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International Monetary Fund. Western Hemisphere Dept.

KEY ISSUES Context: Peru remains one of the best performing economies in Latin America, with solid macroeconomic fundamentals, strong policy frameworks, and visible gains in poverty reduction. Like most of the region, Peru faced a challenging external environment in 2014. External shocks were compounded by domestic supply disruptions and a drop in subnational public investment, and growth decelerated sharply. Headline inflation was slightly above the upper band of the central bank’s (BCRP) target range due to supply shocks, but expectations remained well anchored. The external current account deficit declined slightly despite weaker external conditions. Outlook and risks: Growth is expected to recover in 2015 and over the medium term, contingent on production at new mines approaching capacity, priority infrastructure projects advancing, and shocks to terms of trade fading. However, downside risks dominate. Externally, these include a surge in global financial volatility, further dollar appreciation, or lower commodity prices and external demand. Domestic downside risks include weaker investment, uncertainties surrounding 2016 Presidential elections, and persistent social conflicts. A faster unwinding of supply shocks or a more complete pass- through of lower food and fuel global prices constitute upside risks. Near-term policy mix: The policy mix is broadly adequate to support the recovery and maintain macroeconomic stability. The immediate priority is expediting the execution of public investment in line with government plans, while avoiding increases in non-priority current spending. Monetary policy should remain responsive to inflation expectations and external developments. Exchange rate flexibility should be the main line of defense against any additional external pressures. The timely use of macro-prudential tools and ongoing de-dollarization efforts should further solidify financial stability. Medium-term prospects: With the end of the commodity boom, a push to deepen structural reforms will be necessary to sustain potential growth and diversify the economy. Revenue losses would need to be offset to finance structural reforms, investment, and inclusion along a gradual fiscal consolidation path. Streamlining legal requirements and red tape is rightly a government reform priority and the ambitious education reform and inclusion polices should stay their course within the framework of fiscal discipline. Persevering with labor market reform remains important.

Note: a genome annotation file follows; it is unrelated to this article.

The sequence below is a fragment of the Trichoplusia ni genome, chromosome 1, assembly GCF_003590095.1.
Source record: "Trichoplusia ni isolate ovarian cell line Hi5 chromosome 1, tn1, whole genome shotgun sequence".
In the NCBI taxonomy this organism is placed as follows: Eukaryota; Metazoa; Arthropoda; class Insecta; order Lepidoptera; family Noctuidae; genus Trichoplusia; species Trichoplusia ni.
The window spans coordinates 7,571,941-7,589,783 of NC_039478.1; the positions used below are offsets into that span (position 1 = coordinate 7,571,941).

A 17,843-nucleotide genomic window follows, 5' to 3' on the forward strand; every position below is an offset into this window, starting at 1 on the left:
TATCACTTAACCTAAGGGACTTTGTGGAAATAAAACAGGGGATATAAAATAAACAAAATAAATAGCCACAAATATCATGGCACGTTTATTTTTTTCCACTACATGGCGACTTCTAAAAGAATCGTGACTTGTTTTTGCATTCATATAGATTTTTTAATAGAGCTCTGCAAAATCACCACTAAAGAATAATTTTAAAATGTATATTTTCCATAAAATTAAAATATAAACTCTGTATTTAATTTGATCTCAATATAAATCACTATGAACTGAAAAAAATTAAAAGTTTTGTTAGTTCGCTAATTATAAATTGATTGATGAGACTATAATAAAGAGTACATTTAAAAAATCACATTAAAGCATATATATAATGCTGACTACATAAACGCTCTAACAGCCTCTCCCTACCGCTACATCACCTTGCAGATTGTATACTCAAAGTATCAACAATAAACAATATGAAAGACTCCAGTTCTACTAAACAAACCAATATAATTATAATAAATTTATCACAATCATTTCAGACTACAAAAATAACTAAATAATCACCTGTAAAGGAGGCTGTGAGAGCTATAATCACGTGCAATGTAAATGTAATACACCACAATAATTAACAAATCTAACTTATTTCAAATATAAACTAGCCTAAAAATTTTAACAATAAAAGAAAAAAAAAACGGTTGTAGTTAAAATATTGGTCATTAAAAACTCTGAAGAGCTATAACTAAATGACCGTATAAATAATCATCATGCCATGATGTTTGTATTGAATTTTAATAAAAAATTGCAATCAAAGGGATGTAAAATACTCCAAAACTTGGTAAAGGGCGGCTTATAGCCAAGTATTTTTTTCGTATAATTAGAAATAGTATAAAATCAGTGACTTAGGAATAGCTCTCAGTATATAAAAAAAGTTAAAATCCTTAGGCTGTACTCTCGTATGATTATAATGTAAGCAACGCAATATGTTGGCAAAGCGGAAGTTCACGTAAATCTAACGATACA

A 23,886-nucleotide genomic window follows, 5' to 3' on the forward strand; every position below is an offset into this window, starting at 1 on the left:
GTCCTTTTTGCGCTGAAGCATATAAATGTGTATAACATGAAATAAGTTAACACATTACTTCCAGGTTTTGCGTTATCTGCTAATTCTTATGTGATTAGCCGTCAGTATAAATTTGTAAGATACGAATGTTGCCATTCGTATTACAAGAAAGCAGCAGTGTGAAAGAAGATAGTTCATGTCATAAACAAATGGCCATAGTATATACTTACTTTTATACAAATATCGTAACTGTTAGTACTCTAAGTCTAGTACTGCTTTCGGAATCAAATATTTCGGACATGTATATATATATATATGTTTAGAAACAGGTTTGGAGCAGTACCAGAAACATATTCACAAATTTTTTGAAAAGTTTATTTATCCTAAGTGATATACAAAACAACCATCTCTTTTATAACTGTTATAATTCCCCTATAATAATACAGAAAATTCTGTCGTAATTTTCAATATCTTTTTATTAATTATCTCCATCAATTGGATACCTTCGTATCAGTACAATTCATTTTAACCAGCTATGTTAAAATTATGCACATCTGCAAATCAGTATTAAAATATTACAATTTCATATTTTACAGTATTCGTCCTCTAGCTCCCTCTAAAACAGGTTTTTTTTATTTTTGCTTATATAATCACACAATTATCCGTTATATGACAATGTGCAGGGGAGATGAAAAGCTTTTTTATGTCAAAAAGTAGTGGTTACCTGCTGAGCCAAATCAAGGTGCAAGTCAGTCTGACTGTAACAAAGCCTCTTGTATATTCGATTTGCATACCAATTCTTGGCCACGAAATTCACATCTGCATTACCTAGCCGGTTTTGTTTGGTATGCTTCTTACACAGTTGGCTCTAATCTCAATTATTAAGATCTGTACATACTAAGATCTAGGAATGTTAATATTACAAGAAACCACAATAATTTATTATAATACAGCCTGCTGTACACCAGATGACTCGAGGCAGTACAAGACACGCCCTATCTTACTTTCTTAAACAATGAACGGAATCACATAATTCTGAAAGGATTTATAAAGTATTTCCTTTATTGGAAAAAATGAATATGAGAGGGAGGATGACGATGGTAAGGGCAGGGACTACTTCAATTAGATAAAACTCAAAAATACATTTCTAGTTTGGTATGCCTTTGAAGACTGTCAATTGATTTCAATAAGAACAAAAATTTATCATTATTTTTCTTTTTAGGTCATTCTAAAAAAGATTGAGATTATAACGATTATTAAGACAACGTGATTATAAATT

Mr. Robert Blotevogel
I propose a new approach to identifying exogenous monetary policy shocks in low-income countries with capital account restrictions. In the case of Mauritania, a domestic repatriation requirement is the key institutional characteristic that allows me to establish exogeneity. Unlike in advanced countries, I find no evidence for a statistically significant impact of exogenous monetary policy shocks on bank lending. Using a unique bank-level dataset on monthly balance sheets of six Mauritanian banks over the period 2006–11, I estimate structural vector autoregressions and two-stage least square panel models to demonstrate the ineffectiveness of monetary policy. Finally, I discuss how a reduction in banks’ loan concentration ratios and improvements in the liquidity management framework could make monetary stimuli more effective.
International Monetary Fund